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2014 Model Review: Part 1

Plenty of eye candy with these new motorcycle offerings

Wow! We like to do an annual review each year of new models hitting the market. Quite honestly, the last few years we’ve seen little in the way of decidedly new models coming to market. We call this the "new color scheme, same bike scam."

2014 is truly different. In fact, there are so many new-new models, this article will be done in two parts.

Here’s the first must-sees on our list.

BMW F800GS Adventure

I recall when a friend of mine bought the first year BMW F800 GS model. We joked about how one must set aside the same amount of money spent to buy the bike in order to purchase all the add-ons you’d want to make it your bike. As it has done in the past with the R1200GS Adventure, BMW loads up this F800GS Adventure with the crash bars, luggage mounts and additional farkels to get you on your way. But the bike is not complete as it's missing luggage and all the other nominals that will truly make it your own. See Levi Stroppel’s review in this month’s issue.

Ducati Monster 1200

Recently Ducati Bellevue put together a very interesting slideshow tracing the history of the Ducati Monster. With the latest design, the bike carries about ½ the amount of frame structure as it did in its 1993 debut. Over the years, the bike has continued to increase in price. With the new 1200, it actually takes a nose dive on price, making it a more affordable bike, the way the original 600 appealed as an entry level Duc. You can take all the money you save on a 2014 and invest it in accessories!

EBR 1190 RX

Eric Buell Racing is back with dealers across the US ready to sell the first mass-produced Buell since the company parted ways with Harley-Davidson in 2009. You’ll note there are many  stylings in the new 1190RX reminiscent of the past, and some of the technologies such as oil-in-the-swingarm, fuel-in-the-frame continue as well. But with Erik Buell, technology never stops and the team has introduced new state of the art components into the design as well. Locally the bikes will be available through Bellevue Powersports.

Harley-Davidson Street 500

Speaking of Buell, you may recall the Blast 400, which allowed Harley-Davidson to provide a low cc motorcycle in which they could offer their dealer-based Riders Edge training program. When Buell was terminated, so were most of the class offerings. But H-D is back with its lowest cc branded bike in years, the Street 500. Good to see the motor company back with an entry level offering.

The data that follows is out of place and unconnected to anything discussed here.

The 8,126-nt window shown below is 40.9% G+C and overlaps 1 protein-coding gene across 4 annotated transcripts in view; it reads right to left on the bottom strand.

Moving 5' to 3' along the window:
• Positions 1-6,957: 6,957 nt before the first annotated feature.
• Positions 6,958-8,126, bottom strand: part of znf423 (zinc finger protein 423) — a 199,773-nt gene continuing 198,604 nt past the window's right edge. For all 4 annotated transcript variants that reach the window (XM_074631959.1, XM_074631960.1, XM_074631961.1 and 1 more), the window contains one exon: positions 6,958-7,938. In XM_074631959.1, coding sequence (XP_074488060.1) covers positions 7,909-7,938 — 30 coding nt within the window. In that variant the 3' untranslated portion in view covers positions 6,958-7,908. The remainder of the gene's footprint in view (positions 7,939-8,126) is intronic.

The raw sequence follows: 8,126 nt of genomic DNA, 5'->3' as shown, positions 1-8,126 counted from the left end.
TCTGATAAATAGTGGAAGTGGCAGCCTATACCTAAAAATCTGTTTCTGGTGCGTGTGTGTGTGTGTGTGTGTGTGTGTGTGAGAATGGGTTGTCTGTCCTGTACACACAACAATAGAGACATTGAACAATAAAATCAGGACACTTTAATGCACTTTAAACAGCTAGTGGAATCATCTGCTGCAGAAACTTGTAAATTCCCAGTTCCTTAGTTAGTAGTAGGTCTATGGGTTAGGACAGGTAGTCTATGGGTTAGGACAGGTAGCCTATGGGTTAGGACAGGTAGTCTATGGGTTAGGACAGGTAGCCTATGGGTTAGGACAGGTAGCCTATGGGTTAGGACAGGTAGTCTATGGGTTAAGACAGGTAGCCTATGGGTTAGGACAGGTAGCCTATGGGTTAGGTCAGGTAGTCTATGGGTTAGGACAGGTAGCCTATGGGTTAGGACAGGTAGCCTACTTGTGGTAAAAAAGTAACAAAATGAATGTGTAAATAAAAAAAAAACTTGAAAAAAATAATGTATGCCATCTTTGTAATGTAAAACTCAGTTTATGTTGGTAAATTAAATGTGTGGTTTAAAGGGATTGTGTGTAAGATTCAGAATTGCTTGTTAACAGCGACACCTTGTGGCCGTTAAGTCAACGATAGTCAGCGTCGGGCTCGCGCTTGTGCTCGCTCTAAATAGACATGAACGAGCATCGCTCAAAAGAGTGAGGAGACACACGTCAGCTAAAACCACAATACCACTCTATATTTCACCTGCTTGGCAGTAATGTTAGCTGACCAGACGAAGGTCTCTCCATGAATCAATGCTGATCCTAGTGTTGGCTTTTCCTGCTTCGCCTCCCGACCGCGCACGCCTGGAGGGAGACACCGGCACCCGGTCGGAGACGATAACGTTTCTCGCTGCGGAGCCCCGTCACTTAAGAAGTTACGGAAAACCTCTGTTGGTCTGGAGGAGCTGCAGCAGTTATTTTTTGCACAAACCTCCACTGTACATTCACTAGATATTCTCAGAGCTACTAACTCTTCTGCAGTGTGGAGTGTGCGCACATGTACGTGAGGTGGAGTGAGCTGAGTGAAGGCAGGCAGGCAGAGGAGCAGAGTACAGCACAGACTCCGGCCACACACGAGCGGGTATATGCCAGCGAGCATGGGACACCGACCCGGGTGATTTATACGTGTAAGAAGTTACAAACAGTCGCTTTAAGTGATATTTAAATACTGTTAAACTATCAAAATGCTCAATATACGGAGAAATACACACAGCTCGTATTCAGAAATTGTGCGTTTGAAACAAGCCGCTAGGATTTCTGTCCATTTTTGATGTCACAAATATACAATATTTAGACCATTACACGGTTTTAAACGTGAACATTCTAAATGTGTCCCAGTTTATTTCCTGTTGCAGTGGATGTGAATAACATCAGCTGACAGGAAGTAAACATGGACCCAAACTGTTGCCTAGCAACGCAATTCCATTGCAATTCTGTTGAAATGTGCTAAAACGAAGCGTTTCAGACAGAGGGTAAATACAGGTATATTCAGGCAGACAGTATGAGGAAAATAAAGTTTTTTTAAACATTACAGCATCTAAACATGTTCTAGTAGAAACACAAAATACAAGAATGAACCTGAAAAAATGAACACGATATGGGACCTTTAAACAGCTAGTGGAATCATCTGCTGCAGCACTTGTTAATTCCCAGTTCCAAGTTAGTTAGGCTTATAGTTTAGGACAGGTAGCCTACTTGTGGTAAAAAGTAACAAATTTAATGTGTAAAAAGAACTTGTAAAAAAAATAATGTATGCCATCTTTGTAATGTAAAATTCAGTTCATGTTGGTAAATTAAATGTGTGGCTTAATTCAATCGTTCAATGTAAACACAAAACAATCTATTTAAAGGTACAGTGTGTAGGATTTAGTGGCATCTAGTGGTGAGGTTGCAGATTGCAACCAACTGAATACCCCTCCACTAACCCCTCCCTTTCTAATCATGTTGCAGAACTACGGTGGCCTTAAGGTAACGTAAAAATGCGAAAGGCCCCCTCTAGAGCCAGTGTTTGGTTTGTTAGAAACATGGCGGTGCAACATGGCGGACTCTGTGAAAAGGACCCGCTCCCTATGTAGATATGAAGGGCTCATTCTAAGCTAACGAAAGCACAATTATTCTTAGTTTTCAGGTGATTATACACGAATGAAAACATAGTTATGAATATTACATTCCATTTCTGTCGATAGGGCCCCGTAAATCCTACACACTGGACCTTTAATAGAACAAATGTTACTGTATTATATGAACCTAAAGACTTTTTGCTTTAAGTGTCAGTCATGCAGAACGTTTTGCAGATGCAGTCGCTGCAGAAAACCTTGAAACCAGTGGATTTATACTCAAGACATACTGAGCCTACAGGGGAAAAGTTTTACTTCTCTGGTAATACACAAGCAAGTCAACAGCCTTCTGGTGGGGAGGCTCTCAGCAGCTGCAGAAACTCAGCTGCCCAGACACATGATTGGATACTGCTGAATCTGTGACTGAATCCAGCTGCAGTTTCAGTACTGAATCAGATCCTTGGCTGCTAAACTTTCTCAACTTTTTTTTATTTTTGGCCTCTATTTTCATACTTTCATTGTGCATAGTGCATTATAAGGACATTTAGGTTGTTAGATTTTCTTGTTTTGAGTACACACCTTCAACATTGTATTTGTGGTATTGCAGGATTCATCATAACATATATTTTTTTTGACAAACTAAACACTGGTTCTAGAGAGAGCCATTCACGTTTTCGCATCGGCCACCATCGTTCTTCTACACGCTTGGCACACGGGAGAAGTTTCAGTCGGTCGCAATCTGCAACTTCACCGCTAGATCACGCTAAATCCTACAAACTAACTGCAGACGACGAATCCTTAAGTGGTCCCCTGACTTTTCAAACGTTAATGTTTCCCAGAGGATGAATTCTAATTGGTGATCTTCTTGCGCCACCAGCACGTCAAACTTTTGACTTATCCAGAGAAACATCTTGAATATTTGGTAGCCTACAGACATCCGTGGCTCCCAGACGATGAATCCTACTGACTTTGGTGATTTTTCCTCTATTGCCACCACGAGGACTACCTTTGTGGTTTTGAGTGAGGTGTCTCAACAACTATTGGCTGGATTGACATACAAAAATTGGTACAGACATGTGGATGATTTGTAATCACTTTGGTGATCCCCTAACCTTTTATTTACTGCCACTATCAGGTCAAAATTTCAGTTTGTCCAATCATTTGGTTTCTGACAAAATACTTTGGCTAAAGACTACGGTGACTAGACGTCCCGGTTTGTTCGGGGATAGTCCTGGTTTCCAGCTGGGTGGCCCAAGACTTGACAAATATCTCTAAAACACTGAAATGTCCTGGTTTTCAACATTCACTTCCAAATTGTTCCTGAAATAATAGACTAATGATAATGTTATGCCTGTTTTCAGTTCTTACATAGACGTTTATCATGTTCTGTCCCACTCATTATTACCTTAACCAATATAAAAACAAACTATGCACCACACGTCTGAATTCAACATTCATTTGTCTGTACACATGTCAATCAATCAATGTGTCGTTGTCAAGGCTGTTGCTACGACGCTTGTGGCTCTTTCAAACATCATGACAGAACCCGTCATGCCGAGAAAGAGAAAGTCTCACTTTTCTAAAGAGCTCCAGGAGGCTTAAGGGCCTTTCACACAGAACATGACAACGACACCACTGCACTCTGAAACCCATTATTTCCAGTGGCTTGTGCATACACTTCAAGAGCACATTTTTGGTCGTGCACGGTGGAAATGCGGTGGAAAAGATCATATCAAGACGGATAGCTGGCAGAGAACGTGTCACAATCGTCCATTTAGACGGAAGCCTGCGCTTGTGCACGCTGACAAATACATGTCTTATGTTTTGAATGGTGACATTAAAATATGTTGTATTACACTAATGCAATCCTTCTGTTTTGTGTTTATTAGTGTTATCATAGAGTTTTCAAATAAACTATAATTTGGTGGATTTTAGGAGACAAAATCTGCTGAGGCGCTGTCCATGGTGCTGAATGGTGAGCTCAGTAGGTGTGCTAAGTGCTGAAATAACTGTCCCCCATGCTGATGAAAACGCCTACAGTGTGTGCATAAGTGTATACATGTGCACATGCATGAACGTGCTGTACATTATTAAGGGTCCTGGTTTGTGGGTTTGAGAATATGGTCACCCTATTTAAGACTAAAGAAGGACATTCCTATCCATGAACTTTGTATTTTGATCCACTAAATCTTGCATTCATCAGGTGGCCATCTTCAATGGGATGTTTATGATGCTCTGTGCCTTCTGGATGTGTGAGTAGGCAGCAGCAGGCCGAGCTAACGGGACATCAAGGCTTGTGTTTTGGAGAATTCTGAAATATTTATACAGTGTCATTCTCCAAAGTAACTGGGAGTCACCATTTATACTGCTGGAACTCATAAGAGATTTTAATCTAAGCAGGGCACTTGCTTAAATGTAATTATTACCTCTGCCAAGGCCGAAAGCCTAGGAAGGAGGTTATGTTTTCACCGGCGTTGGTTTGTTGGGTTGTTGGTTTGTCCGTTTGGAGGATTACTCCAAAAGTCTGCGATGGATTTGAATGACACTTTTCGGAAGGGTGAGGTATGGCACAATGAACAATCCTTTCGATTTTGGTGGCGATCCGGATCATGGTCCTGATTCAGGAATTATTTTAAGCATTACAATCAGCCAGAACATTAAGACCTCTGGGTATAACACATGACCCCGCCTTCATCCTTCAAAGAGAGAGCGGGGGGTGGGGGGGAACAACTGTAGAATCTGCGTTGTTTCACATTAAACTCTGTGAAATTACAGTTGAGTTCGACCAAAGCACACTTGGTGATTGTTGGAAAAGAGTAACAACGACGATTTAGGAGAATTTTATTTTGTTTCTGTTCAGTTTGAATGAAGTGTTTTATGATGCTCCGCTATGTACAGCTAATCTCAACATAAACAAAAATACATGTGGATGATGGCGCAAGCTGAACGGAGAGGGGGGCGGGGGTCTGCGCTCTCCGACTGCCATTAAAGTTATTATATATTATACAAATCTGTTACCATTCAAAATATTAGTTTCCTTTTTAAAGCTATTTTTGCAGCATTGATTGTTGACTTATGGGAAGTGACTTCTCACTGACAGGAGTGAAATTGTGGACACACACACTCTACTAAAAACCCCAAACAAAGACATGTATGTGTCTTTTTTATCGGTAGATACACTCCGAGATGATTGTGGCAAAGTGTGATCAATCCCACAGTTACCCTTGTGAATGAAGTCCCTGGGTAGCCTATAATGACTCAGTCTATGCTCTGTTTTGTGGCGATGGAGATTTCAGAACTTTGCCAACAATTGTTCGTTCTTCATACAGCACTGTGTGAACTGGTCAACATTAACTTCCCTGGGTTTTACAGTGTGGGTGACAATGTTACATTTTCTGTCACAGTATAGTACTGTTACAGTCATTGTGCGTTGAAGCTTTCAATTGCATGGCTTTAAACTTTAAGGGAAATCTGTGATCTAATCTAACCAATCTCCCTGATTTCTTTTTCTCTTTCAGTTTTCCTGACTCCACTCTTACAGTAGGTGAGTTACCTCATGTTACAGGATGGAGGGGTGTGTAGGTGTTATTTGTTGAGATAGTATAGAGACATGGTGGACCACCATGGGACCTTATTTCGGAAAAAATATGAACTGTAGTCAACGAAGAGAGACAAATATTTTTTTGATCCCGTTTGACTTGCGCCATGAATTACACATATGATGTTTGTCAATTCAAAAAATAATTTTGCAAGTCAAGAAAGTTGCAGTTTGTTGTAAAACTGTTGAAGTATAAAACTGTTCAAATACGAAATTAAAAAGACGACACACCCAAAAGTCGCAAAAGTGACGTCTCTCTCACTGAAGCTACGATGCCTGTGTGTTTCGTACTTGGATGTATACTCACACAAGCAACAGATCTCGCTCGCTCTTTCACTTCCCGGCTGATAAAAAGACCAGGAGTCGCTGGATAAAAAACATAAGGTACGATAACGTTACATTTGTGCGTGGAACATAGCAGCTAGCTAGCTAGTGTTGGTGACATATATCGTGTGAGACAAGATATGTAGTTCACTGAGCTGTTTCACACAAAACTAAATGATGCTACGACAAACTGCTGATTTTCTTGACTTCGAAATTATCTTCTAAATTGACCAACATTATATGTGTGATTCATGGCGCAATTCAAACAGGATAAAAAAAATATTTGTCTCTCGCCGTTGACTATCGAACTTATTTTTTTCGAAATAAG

Honda CTX 1300

Honda’s NC and CX offerings signaled a new life for the top Japanese brand that was crawling on its knees by the end of the last decade. Today Honda is bringing new technology and new designs to the market that are striking a chord with consumers across all model types. The CTX1300 incorporates gothic lines from the DN-01 and a V4 motor that purrs, all wrapped into a touring package that might make a big-bore anarchist think twice.

Kawasaki Z1000 ABS

Kawasaki’s Z1000 street fighter continues its evolution of naked dominance in the design category. One look and it’s telling you right away "Fender eliminator kit please.” But there’s more going on here than just looks. Its larger tank, upgraded exhaust and ergonomics make it perfect for the rider looking for an all-day-ride machine that’s sporty to the hilt.

Kymco MyRoad 700i

Maxi scooter lovers everywhere, take heed. The 700cc maxi is on US shores now. While others have teased the market with prototypes, Kymco makes it a reality. Utilizing design features that made its popular Downtown series a hit with the day-ride crowd, the MyRoad 700i amps it up for multi-day touring, or a just a simple trip to the hardware store. Under the seat you’ll find plenty of storage. Add a top box and ultra-light two-up touring gets real.

Vespa 946

It’s been some time since anyone has released rear suspension under the seat technology, so the jury is out on this wildcard. But regardless, the look and the bike are sure enough unique, and for around-town-travel it will probably be just fine, if you can skirt those dang Seattle city potholes. Retro meets digital with an LCD dash readout and LED headlight system.

Yamaha FZ-09

Can anyone recall the last time Yamaha released a three cylinder anything? What’s good for Triumph, even today, may be an ace-in-the-hole for Yamaha as well. Inverted adjustable front forks, under-the-foot exhaust and some nice modern styling make this bike a looker from any enthusiast's point-of-view. If the model has a single flaw, it’s in the fuel capacity of just 3.7 gallons, offering up a total range of just 164 miles. Much less than its other naked offerings in recent years.

Let's meet back here next month for part 2.

SR!/December 13


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